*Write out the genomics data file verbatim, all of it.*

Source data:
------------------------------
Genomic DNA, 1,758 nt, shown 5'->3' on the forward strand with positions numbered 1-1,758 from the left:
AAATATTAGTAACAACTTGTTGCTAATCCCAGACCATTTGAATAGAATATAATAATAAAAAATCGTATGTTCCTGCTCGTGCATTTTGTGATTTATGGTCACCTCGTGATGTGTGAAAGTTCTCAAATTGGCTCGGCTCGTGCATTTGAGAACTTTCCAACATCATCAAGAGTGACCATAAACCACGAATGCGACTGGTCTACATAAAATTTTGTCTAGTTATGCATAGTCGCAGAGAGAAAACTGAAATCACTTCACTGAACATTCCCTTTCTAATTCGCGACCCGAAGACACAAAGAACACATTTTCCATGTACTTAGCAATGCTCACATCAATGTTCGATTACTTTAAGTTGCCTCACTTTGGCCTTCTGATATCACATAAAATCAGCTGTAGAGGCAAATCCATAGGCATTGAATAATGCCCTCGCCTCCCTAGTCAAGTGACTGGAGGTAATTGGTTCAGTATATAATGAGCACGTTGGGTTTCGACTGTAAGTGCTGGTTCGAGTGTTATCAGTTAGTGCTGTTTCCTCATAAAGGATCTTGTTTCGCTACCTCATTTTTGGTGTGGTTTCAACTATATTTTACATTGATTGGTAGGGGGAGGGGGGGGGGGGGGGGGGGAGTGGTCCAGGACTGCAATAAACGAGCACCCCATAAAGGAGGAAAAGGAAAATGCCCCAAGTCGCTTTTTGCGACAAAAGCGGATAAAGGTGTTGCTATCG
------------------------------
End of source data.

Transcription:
Genomic DNA, 1,758 nt, shown 5'->3' on the forward strand with positions numbered 1-1,758 from the left:
AAATATTAGTAACAACTTGTTGCTAATCCCAGACCATTTGAATAGAATATAATAATAAAAAATCGTATGTTCCTGCTCGTGCATTTTGTGATTTATGGTCACCTCGTGATGTGTGAAAGTTCTCAAATTGGCTCGGCTCGTGCATTTGAGAACTTTCCAACATCATCAAGAGTGACCATAAACCACGAATGCGACTGGTCTACATAAAATTTTGTCTAGTTATGCATAGTCGCAGAGAGAAAACTGAAATCACTTCACTGAACATTCCCTTTCTAATTCGCGACCCGAAGACACAAAGAACACATTTTCCATGTACTTAGCAATGCTCACATCAATGTTCGATTACTTTAAGTTGCCTCACTTTGGCCTTCTGATATCACATAAAATCAGCTGTAGAGGCAAATCCATAGGCATTGAATAATGCCCTCGCCTCCCTAGTCAAGTGACTGGAGGTAATTGGTTCAGTATATAATGAGCACGTTGGGTTTCGACTGTAAGTGCTGGTTCGAGTGTTATCAGTTAGTGCTGTTTCCTCATAAAGGATCTTGTTTCGCTACCTCATTTTTGGTGTGGTTTCAACTATATTTTACATTGATTGGTAGGGGGAGGGGGGGGGGGGGGGGGGGAGTGGTCCAGGACTGCAATAAACGAGCACCCCATAAAGGAGGAAAAGGAAAATGCCCCAAGTCGCTTTTTGCGACAAAAGCGGATAAAGGTGTTGCTATCG